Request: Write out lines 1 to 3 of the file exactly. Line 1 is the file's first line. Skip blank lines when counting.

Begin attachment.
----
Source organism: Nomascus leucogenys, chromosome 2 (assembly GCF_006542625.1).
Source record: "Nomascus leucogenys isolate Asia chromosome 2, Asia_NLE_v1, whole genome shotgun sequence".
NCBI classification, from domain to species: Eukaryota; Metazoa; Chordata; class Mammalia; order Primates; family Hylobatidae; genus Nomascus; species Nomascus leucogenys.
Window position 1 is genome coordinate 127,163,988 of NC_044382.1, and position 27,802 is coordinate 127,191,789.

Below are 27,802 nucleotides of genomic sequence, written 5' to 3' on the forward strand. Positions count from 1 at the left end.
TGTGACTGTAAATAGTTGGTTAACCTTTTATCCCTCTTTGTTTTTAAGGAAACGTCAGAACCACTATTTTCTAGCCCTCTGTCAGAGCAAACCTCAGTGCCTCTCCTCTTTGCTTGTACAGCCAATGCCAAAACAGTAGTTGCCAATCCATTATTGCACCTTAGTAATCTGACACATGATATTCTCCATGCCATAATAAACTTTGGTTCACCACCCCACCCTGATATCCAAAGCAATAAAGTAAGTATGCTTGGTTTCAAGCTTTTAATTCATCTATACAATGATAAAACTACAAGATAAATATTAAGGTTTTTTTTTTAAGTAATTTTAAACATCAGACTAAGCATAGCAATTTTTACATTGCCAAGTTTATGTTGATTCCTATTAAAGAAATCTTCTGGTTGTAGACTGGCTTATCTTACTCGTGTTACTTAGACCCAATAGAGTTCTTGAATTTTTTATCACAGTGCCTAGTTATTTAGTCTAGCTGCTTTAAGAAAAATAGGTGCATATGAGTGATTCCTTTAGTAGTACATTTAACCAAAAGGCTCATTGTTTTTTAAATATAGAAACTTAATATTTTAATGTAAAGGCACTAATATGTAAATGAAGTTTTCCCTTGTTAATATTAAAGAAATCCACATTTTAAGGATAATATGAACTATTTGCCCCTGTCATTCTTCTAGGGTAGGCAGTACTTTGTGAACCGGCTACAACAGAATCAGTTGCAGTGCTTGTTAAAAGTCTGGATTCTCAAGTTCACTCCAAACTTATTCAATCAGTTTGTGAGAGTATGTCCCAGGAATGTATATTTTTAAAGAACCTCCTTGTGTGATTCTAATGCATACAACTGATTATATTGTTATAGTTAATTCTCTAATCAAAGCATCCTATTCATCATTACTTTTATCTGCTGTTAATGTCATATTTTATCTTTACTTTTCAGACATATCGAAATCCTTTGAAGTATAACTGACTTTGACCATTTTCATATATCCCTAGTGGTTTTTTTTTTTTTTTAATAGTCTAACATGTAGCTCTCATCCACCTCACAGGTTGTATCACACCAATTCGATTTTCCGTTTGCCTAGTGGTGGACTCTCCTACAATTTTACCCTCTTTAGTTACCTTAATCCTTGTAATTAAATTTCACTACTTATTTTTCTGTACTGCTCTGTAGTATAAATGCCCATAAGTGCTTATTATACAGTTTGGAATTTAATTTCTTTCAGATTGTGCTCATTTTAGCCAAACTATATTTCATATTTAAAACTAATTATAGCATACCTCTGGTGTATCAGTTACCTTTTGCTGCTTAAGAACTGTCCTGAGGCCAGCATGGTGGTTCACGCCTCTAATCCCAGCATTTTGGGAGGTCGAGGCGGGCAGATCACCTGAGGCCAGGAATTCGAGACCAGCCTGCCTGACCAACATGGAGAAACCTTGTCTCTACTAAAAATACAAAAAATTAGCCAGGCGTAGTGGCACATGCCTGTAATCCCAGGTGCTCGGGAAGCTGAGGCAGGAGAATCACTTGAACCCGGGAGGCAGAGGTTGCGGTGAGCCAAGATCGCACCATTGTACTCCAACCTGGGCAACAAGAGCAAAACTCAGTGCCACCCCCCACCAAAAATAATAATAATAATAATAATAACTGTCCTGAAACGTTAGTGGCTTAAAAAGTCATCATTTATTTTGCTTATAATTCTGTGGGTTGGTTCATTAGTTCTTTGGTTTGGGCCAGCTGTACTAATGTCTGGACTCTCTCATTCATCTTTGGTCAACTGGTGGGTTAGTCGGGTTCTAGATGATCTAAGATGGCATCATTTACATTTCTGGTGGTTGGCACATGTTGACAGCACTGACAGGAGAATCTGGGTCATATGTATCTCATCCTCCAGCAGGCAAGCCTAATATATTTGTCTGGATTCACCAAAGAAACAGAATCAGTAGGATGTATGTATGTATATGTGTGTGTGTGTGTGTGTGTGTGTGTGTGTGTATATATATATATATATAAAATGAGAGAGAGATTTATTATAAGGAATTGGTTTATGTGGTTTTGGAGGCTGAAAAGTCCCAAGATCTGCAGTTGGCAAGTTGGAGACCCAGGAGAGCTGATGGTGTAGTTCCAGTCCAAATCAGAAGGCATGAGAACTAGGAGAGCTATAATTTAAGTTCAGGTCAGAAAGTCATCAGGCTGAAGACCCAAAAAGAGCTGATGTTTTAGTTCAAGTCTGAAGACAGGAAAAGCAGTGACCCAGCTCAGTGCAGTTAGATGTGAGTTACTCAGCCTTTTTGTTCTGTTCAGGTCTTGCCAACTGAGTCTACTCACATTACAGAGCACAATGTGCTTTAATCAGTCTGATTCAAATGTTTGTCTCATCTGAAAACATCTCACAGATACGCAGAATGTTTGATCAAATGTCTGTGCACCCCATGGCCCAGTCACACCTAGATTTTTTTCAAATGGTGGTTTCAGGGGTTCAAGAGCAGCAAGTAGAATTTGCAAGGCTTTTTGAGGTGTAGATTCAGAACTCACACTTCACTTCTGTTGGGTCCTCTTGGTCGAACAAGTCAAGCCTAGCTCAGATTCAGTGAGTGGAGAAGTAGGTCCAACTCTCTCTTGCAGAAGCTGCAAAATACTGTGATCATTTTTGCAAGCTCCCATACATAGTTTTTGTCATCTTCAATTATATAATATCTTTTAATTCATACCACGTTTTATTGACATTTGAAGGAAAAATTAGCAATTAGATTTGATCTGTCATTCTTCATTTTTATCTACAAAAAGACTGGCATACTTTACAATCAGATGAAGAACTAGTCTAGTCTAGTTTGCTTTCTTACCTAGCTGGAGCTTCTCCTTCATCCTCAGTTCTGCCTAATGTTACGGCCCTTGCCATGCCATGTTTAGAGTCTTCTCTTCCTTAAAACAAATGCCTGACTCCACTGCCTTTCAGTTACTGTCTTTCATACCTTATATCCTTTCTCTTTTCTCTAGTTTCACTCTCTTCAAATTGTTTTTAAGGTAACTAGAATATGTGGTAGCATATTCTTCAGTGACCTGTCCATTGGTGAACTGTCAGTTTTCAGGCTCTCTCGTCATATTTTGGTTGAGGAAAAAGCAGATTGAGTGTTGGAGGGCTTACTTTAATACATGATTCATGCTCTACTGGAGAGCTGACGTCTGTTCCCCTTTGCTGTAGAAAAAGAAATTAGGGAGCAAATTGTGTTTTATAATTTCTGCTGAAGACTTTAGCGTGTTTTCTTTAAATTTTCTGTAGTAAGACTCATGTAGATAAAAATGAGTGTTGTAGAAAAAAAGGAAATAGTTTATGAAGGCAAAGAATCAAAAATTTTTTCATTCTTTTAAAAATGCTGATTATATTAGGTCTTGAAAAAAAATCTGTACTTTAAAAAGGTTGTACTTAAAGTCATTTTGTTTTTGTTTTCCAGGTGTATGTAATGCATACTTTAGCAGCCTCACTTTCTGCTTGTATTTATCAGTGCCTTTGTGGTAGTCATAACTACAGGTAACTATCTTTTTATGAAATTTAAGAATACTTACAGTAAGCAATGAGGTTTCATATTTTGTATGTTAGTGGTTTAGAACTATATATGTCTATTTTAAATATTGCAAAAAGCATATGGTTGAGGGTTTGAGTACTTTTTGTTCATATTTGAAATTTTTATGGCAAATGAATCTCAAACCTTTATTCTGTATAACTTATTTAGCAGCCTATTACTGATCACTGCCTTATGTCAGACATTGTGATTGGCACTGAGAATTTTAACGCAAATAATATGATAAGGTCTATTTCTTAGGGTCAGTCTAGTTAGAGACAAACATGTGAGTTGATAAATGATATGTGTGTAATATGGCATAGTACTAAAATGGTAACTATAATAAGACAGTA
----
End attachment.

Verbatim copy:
Source organism: Nomascus leucogenys, chromosome 2 (assembly GCF_006542625.1).
Source record: "Nomascus leucogenys isolate Asia chromosome 2, Asia_NLE_v1, whole genome shotgun sequence".
NCBI classification, from domain to species: Eukaryota; Metazoa; Chordata; class Mammalia; order Primates; family Hylobatidae; genus Nomascus; species Nomascus leucogenys.